Human waste

excretahuman excretaordurewaste productbodily excretionseliminatory functionexcretionhumanrefusetoilet excreta
Human waste (or human excreta) refers to the waste products of the human digestive system and the human metabolism, namely feces and urine.wikipedia
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Sanitation

sanitaryunsanitarypublic sanitation
As part of a sanitation system that is in place, human waste is collected, transported, treated and disposed of or reused by one method or another, depending on the type of toilet being used, ability by the users to pay for services and other factors. Improvements in "water, sanitation and hygiene" (WASH) around the world is a key public health issue within international development and is the focus of Sustainable Development Goal 6.
Sanitation refers to public health conditions related to clean drinking water and adequate treatment and disposal of human excreta and sewage.

Human feces

stoolfecesstools
Human waste (or human excreta) refers to the waste products of the human digestive system and the human metabolism, namely feces and urine. The term "human waste" is used in the general media to mean several things, such as sewage, sewage sludge, blackwater - in fact anything that may contain some human feces.
Human feces together with human urine are collectively referred to as human waste or human excreta.

Fecal sludge management

fecal sludgeseptagefaecal sludge
Fecal sludge management is used to deal with fecal matter collected in on-site sanitation systems such as pit latrines and septic tanks.
Fecal sludge is a mixture of human excreta, water and solid wastes (e.g. toilet paper or other anal cleansing materials, menstrual hygiene materials) that are disposed of in pits, tanks or vaults of onsite sanitation systems.

Urine

urinaryhuman urinepiss
Human waste (or human excreta) refers to the waste products of the human digestive system and the human metabolism, namely feces and urine.
Human urine and feces are collectively referred to as human waste or human excreta, and are managed with a sanitation system.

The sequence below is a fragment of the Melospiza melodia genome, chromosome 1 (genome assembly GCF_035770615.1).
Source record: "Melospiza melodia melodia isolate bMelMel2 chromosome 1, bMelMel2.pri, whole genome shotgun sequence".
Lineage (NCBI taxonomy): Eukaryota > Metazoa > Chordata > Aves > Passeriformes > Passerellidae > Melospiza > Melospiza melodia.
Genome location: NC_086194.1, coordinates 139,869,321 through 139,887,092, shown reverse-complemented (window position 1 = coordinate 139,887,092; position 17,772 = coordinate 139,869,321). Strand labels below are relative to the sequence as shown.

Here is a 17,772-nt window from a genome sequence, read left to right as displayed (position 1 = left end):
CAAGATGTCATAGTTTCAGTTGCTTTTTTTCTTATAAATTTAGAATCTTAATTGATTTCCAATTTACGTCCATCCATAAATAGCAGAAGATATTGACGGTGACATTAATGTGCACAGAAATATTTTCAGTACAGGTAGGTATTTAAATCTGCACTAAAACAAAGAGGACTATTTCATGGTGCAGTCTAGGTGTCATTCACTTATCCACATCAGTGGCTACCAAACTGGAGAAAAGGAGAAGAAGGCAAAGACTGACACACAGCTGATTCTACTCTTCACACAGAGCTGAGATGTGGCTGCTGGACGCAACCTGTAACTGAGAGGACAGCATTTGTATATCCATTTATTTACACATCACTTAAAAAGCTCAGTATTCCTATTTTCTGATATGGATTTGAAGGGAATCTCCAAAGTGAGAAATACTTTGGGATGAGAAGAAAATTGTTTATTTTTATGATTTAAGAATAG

Toilet

toiletslavatorylavatories
As part of a sanitation system that is in place, human waste is collected, transported, treated and disposed of or reused by one method or another, depending on the type of toilet being used, ability by the users to pay for services and other factors.
Chemical toilets collect human excreta in a holding tank and use chemicals to minimize odors.

Flush toilet

water closetflushing toiletWC
People in developed countries tend to use flush toilets where the human waste is mixed with water and transported to sewage treatment plants.
A flush toilet (also known as a flushing toilet, water closet (WC) – see also Toilet (names)) is a toilet that disposes of human excreta (urine and feces) by using water to flush it through a drainpipe to another location for disposal, thus maintaining a separation between humans and their excreta.

Human digestive system

digestive systemdigestivedigestive tract
Human waste (or human excreta) refers to the waste products of the human digestive system and the human metabolism, namely feces and urine.
The remaining semi-solid waste is termed feces and is removed by the coordinated contractions of the intestinal walls, termed peristalsis, which propels the excreta forward to reach the rectum and exit via defecation from the anus.

Sewage

raw sewagedomestic sewagedrainage system
The term "human waste" is used in the general media to mean several things, such as sewage, sewage sludge, blackwater - in fact anything that may contain some human feces.
It consists mostly of greywater (from sinks, tubs, showers, dishwashers, and clothes washers), blackwater (the water used to flush toilets, combined with the human waste that it flushes away); soaps and detergents; and toilet paper (less so in regions where bidets are widely used instead of paper).